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Messages - Act444

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1
Lenses / Re: Canon 24-70 f/4L IS sharpness
« on: January 19, 2015, 01:49:38 AM »
Thanks for posting those. From what I see, it looks to be consistent with what I'm seeing with mine - softer as you get closer to MFD, but it's difficult to be 100% sure.

Very insightful. So it's probably just the lens design in general as opposed to my copy.

Wow, that last shot at 50 almost looks misfocused. Mine was nothing like that (although I did get it refurbished so I'd think/hope that Canon tuned it up before reselling it)...

2
Lenses / Re: My New "L"
« on: January 17, 2015, 09:25:25 AM »
The 24-105 was my first "L" and glad to say I still have it and use it (although it's now a different copy). Very versatile on the 5D3, and it was also nice on the T2i I originally bought it for.

3
Had it come out 2-3 years ago like I initially thought, it WOULD have been my main body. As it is, I wanted better high ISO (for certain applications) and got tired of waiting so moved up to 5D. After that experience it's tough to go back to crop as a main camera for general shooting.

BUT - the 7D2 still will come in handy. Ice skating shows, animals/birds, outdoor concerts (in reach-limited situations), companion to 5D.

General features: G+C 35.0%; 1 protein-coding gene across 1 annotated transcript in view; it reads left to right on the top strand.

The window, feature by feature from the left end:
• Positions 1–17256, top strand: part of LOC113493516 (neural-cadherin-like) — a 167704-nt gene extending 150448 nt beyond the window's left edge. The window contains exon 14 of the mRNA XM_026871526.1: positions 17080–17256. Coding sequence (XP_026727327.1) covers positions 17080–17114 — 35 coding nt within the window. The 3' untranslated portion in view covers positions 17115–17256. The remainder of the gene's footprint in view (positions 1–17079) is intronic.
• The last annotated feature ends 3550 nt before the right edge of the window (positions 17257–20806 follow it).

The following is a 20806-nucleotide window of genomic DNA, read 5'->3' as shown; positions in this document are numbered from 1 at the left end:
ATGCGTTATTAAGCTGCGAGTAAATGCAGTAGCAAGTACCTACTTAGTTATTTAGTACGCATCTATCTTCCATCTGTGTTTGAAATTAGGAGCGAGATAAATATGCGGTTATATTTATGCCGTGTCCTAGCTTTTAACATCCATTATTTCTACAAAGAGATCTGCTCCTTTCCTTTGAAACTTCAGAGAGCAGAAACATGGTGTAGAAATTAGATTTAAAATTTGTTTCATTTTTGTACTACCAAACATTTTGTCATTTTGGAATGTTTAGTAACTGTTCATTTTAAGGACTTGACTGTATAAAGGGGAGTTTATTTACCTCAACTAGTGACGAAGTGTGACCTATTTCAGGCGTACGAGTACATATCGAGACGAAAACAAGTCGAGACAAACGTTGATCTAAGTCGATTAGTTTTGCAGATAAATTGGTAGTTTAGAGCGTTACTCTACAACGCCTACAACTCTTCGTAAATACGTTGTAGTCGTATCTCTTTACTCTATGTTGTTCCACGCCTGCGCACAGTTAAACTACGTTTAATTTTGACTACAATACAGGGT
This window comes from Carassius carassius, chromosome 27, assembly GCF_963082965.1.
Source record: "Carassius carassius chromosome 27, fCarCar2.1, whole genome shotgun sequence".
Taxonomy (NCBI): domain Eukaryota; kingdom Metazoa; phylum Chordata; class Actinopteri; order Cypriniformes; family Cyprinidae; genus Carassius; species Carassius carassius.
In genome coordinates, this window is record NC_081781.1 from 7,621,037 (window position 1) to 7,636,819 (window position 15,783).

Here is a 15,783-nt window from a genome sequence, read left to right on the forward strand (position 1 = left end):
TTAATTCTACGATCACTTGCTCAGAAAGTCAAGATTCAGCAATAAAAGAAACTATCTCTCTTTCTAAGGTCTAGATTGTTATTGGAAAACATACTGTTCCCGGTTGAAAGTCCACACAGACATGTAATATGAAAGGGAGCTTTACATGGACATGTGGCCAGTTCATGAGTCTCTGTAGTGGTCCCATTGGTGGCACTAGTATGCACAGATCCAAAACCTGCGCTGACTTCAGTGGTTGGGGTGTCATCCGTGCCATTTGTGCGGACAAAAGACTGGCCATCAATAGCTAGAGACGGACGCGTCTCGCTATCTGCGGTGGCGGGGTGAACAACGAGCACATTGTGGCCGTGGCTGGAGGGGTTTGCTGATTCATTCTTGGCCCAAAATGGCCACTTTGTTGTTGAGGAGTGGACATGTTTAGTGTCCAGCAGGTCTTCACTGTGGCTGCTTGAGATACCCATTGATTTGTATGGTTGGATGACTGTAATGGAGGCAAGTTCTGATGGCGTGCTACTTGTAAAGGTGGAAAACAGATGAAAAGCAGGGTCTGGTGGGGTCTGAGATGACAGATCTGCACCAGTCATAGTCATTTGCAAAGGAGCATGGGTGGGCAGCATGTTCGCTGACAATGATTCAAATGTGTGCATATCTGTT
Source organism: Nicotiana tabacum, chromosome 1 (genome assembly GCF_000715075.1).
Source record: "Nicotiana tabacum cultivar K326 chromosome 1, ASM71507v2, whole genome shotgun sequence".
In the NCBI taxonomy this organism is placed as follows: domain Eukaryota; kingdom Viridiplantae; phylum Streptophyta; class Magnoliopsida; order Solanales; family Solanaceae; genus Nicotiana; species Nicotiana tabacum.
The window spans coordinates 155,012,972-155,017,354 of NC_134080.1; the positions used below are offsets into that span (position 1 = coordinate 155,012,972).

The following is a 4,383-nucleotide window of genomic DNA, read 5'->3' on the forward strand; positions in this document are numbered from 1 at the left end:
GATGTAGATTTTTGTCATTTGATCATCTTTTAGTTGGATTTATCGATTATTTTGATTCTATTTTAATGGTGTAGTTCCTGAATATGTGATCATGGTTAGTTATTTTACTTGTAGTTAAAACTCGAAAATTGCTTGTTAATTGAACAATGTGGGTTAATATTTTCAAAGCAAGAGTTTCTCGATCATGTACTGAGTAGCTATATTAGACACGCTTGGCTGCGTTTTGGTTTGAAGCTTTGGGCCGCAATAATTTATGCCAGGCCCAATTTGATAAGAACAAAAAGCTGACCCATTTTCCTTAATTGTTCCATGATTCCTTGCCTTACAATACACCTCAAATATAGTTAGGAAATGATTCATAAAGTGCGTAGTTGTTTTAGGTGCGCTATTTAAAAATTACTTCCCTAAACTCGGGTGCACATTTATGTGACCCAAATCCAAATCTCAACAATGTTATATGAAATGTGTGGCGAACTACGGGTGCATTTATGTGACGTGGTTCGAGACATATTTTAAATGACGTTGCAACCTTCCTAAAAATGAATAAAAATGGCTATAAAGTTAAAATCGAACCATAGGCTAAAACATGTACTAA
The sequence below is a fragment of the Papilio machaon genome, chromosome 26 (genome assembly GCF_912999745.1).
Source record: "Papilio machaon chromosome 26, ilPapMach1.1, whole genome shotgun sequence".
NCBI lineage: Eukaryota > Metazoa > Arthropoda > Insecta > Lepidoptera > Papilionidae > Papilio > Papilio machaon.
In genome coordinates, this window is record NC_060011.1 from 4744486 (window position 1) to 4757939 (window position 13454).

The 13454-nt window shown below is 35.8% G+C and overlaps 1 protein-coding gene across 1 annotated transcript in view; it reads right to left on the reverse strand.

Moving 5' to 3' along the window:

4
Canon General / Re: Opinion: The myth of the upgrade path
« on: January 10, 2015, 01:32:33 PM »
Curious...When I bought my first DSLR, and really started to get into photography as a hobby, I was chasing the best image quality that I could get. I had previously been using a Canon ELPH, and while it has done well for me and gotten me some great pics over the years, I was starting to get very frustrated with its indoor performance.

My first DSLR was the Rebel T2i. At that point I had no intention whatsoever of getting a FF camera (in fact, if you look at some of my older posts you may even see that I voiced that in some posts). I was looking at the 7D but decided to get the T2i and put $$ toward some lenses. Ultimately I was waiting for the 7D2. There was also a learning curve for me as I had to learn to manipulate the camera to get the pic quality I wanted and not rely on auto or P mode. Once I got comfortable enough with the camera, I moved to a 60D which I liked very much. In fact, I distinctly remember a thread I started here a few years ago about wanting to shoot an indoor party and was looking to add the 17-55 and wanted advice...a few people were telling me to ditch the 60D and get a 5D2 and 24-70 (this was before the 5D3 came out)...I didn't understand why folks were making that suggestion, I was happy with what I was using at the time...not to mention that I didn't really want to spend that kind of money. Plus, more importantly I liked the extra reach I was getting with my 60D. The truth was I never really actually USED a FF camera before...so I was unaware of the IQ difference between FF and crop (and no one said anything about it). Wasn't even aware that there WAS a difference TBH. I had the impression I would lose the reach in favor of a bunch of features I'd never use.